09:35

What I'm trying to find out from you is—. Obviously, you believe that the current deal is unacceptable, but what I'm trying to find out from you, and what we'd like to know as a committee, of course, is: what is your alternative, what alternative would you like to support, would you like to see?

That's why I'm trying to set out that any credible plan that maintains blast furnace steel making, so we don't end up reliant on other parts of the world, is what I want to see. And the credibility of that has to be tested, doesn’t it? So, the credibility has to be tested in dialogue with the company, and indeed with the trade union side and the experts that they have, and then also the UK Government need to be part of that as well. Now, we were never part of the examination of the solely electric arc steel-making proposal, but you can see the consequences that flow from that. I think that if you’re going to set out, as the Senedd did yesterday, that blast furnace steel making should have a future in Wales, that isn’t just about our own narrow economic interest, it’s also because other parts of the world are investing in more blast furnace steel making. So, there isn’t a green gain from this—the emissions will simply be generated somewhere else, with jobs that are generated somewhere else, and it’s very hard to move away from that. So, if we’re going to have a future, it’s got to be credible, it’s got to be credible about how you can deliver it in practical terms, and it’s then got to be credible in terms of the amount of investment it requires, and then that can actually be delivered, alongside the continued investment in electric arc steel making, which is absolutely part of the future.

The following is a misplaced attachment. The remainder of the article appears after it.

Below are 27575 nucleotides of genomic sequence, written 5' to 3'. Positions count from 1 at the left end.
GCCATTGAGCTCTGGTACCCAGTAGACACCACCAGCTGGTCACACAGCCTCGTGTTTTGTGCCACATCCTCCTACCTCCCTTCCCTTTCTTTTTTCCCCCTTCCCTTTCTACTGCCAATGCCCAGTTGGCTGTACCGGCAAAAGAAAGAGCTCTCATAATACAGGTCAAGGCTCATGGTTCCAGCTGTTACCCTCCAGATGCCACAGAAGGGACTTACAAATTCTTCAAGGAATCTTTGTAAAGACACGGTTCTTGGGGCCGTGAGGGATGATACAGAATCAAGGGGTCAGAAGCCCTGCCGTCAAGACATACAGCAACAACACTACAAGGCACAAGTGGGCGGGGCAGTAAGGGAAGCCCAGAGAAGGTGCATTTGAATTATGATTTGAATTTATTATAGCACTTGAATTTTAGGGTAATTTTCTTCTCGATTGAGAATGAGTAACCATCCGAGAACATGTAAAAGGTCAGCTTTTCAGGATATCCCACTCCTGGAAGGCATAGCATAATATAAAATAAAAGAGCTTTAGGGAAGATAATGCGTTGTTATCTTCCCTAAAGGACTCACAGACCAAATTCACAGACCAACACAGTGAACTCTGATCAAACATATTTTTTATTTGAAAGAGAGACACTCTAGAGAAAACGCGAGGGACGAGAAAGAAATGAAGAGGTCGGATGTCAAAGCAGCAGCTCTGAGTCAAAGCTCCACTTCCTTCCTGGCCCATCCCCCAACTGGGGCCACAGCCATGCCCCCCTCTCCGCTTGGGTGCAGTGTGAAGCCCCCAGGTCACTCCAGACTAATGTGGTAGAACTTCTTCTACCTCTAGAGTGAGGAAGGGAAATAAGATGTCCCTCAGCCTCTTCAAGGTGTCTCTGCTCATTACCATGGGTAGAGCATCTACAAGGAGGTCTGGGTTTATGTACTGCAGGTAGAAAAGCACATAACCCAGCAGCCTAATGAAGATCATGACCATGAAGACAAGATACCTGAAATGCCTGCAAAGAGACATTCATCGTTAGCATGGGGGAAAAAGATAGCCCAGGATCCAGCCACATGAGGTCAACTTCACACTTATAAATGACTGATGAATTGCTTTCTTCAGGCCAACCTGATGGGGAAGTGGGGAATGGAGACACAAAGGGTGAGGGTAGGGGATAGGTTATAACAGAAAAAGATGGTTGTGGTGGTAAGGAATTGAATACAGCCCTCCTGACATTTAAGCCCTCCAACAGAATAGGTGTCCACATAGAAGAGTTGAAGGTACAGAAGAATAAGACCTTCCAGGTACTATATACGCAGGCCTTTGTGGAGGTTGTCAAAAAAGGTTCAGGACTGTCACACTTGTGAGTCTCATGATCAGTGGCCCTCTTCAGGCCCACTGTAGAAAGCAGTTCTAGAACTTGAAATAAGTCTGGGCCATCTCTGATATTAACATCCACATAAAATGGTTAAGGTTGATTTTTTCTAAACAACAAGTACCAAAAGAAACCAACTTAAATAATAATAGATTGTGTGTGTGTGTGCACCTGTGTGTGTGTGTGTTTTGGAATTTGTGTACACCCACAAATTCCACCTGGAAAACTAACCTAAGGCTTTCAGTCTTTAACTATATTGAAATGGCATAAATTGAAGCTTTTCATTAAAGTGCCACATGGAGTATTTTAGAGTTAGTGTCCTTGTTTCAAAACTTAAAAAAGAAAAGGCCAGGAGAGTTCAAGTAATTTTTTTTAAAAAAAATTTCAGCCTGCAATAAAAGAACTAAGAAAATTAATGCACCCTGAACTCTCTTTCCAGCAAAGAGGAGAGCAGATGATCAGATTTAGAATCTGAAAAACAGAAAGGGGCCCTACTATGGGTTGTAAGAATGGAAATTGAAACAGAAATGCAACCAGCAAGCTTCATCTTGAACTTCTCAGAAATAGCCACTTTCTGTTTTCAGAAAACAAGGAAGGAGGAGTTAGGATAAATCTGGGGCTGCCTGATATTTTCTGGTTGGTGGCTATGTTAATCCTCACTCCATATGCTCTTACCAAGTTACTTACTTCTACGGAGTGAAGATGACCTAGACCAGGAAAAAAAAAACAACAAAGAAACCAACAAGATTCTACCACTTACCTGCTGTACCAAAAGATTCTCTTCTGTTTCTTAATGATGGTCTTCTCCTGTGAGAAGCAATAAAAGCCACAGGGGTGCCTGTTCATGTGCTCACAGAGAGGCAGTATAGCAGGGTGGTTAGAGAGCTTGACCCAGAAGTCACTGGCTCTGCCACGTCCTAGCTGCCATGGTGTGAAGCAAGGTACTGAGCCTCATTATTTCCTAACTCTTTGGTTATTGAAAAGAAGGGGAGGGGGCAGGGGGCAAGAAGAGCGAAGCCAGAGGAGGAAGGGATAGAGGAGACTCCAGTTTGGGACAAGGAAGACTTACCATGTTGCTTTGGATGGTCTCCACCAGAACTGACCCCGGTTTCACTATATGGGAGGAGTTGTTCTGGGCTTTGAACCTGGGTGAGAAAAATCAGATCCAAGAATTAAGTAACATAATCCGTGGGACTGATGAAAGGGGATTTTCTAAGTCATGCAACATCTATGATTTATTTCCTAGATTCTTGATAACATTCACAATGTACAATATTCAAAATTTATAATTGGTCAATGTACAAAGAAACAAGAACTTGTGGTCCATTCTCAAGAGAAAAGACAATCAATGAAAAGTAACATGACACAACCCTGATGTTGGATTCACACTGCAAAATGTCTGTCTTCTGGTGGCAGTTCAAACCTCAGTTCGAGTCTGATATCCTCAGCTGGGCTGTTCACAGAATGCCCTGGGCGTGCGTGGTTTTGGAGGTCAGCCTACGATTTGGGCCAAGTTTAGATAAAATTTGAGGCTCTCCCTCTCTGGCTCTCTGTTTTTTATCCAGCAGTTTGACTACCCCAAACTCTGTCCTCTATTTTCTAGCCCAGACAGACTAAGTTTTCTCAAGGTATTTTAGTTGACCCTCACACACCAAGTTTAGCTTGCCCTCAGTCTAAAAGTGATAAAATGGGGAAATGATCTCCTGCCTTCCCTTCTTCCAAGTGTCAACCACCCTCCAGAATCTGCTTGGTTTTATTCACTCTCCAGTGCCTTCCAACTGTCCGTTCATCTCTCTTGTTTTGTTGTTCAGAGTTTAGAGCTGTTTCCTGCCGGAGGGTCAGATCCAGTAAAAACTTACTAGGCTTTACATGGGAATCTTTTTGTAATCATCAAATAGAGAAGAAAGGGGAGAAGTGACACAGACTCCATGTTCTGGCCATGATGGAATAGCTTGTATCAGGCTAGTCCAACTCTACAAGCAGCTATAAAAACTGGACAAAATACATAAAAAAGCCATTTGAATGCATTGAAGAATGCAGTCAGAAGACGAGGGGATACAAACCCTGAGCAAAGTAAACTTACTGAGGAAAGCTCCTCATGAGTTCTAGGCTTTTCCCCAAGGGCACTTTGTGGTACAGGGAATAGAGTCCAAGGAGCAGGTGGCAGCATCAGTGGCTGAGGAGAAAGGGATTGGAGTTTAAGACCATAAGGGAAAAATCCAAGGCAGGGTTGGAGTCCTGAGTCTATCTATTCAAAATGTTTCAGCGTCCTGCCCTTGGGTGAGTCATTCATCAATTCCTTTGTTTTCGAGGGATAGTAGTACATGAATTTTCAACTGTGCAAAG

I think at various points people have been confused, that we’re saying we don’t want electric arc of any sort at all. There is one really not very far away from here—you can see it when you walk out of the building. It’s in my constituency, which is why I don’t make decisions on that particular site, but electric arc steel making will be a larger part of the future, which is why we do talk about scrap and recycling, and I’m sure the committee itself may find that interesting, about current methods of recycling and the need and the imperative to do more on scrap. But it would also require some blast furnace steel making, and if you think about not just Wales, but about the UK, I’m not sure that the current blast furnace that’s left in Scunthorpe, how much life that has got. You could potentially see no blast furnace steel making anywhere in the UK, and that’s why we’re pointing out that there’s a sovereign risk, that it’s a sovereign asset, and of course that’s what the Senedd agreed yesterday.

Because in your Plenary statement on 23 January you said that the UK Government has 

'failed to set out the case for a £500 million subsidy that results in 2,800 job losses and the loss of virgin steel-making capacity', 

and that you were unclear what outcomes were being prioritised. In that case, then, how would you want outcomes prioritised?

I'd like outcomes prioritised about UK security. That is why virgin steel making or primary steel making—. The two terms are used interchangeably, but I'll try to stick to 'primary steel making', just so I'm not using different terms in the committee session. Primary steel making to be maintained—I think that is an important outcome, because, otherwise, you have all of the things that flow from that, and that is both a sovereign risk—. And you heard in the Chamber yesterday that, actually, on the defence capability point of view, some of the things you would need to do in the future would require primary steel to be part of the mix. So, if you're then reliant on other parts of the world, you're lessening your bargaining power across the UK. Now, I know Luke has a different view about the future of the UK, but anyone would say, actually, that's a risk, and should we really get to the point where you can't generate that steel within the UK? So, that is one of the things that I think should be a parameter within this.